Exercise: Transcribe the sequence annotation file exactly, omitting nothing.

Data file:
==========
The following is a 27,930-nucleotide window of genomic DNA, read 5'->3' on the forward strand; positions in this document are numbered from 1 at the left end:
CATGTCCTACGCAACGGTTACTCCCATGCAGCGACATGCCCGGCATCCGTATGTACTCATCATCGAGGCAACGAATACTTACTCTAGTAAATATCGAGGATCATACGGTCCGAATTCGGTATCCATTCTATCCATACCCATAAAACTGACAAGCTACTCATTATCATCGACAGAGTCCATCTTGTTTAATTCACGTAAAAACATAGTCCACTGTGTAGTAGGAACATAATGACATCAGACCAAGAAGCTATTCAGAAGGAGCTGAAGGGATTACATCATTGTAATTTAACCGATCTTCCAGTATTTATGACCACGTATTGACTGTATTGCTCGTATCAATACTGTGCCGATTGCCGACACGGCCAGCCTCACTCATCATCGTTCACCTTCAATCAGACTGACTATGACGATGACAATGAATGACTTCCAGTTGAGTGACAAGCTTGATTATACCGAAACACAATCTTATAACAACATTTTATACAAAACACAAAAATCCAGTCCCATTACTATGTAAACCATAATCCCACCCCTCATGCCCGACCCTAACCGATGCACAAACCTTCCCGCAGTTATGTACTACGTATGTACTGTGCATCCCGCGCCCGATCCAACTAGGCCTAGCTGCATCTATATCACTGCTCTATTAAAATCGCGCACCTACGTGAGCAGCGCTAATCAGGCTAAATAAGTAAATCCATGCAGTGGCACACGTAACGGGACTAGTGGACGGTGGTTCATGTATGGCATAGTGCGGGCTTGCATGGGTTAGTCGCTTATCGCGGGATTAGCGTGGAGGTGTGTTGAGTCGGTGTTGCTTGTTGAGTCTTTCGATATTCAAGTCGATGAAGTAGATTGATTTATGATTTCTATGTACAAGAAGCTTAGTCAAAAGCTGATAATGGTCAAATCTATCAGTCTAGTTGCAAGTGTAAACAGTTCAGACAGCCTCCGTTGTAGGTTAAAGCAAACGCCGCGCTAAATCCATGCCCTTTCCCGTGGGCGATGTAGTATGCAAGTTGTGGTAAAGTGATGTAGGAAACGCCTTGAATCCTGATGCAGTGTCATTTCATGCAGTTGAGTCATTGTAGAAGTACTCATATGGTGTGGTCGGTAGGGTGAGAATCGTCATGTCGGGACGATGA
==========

The following is a 27,930-nucleotide window of genomic DNA, read 5'->3' on the forward strand; positions in this document are numbered from 1 at the left end:
CATGTCCTACGCAACGGTTACTCCCATGCAGCGACATGCCCGGCATCCGTATGTACTCATCATCGAGGCAACGAATACTTACTCTAGTAAATATCGAGGATCATACGGTCCGAATTCGGTATCCATTCTATCCATACCCATAAAACTGACAAGCTACTCATTATCATCGACAGAGTCCATCTTGTTTAATTCACGTAAAAACATAGTCCACTGTGTAGTAGGAACATAATGACATCAGACCAAGAAGCTATTCAGAAGGAGCTGAAGGGATTACATCATTGTAATTTAACCGATCTTCCAGTATTTATGACCACGTATTGACTGTATTGCTCGTATCAATACTGTGCCGATTGCCGACACGGCCAGCCTCACTCATCATCGTTCACCTTCAATCAGACTGACTATGACGATGACAATGAATGACTTCCAGTTGAGTGACAAGCTTGATTATACCGAAACACAATCTTATAACAACATTTTATACAAAACACAAAAATCCAGTCCCATTACTATGTAAACCATAATCCCACCCCTCATGCCCGACCCTAACCGATGCACAAACCTTCCCGCAGTTATGTACTACGTATGTACTGTGCATCCCGCGCCCGATCCAACTAGGCCTAGCTGCATCTATATCACTGCTCTATTAAAATCGCGCACCTACGTGAGCAGCGCTAATCAGGCTAAATAAGTAAATCCATGCAGTGGCACACGTAACGGGACTAGTGGACGGTGGTTCATGTATGGCATAGTGCGGGCTTGCATGGGTTAGTCGCTTATCGCGGGATTAGCGTGGAGGTGTGTTGAGTCGGTGTTGCTTGTTGAGTCTTTCGATATTCAAGTCGATGAAGTAGATTGATTTATGATTTCTATGTACAAGAAGCTTAGTCAAAAGCTGATAATGGTCAAATCTATCAGTCTAGTTGCAAGTGTAAACAGTTCAGACAGCCTCCGTTGTAGGTTAAAGCAAACGCCGCGCTAAATCCATGCCCTTTCCCGTGGGCGATGTAGTATGCAAGTTGTGGTAAAGTGATGTAGGAAACGCCTTGAATCCTGATGCAGTGTCATTTCATGCAGTTGAGTCATTGTAGAAGTACTCATATGGTGTGGTCGGTAGGGTGAGAATCGTCATGTCGGGACGATGA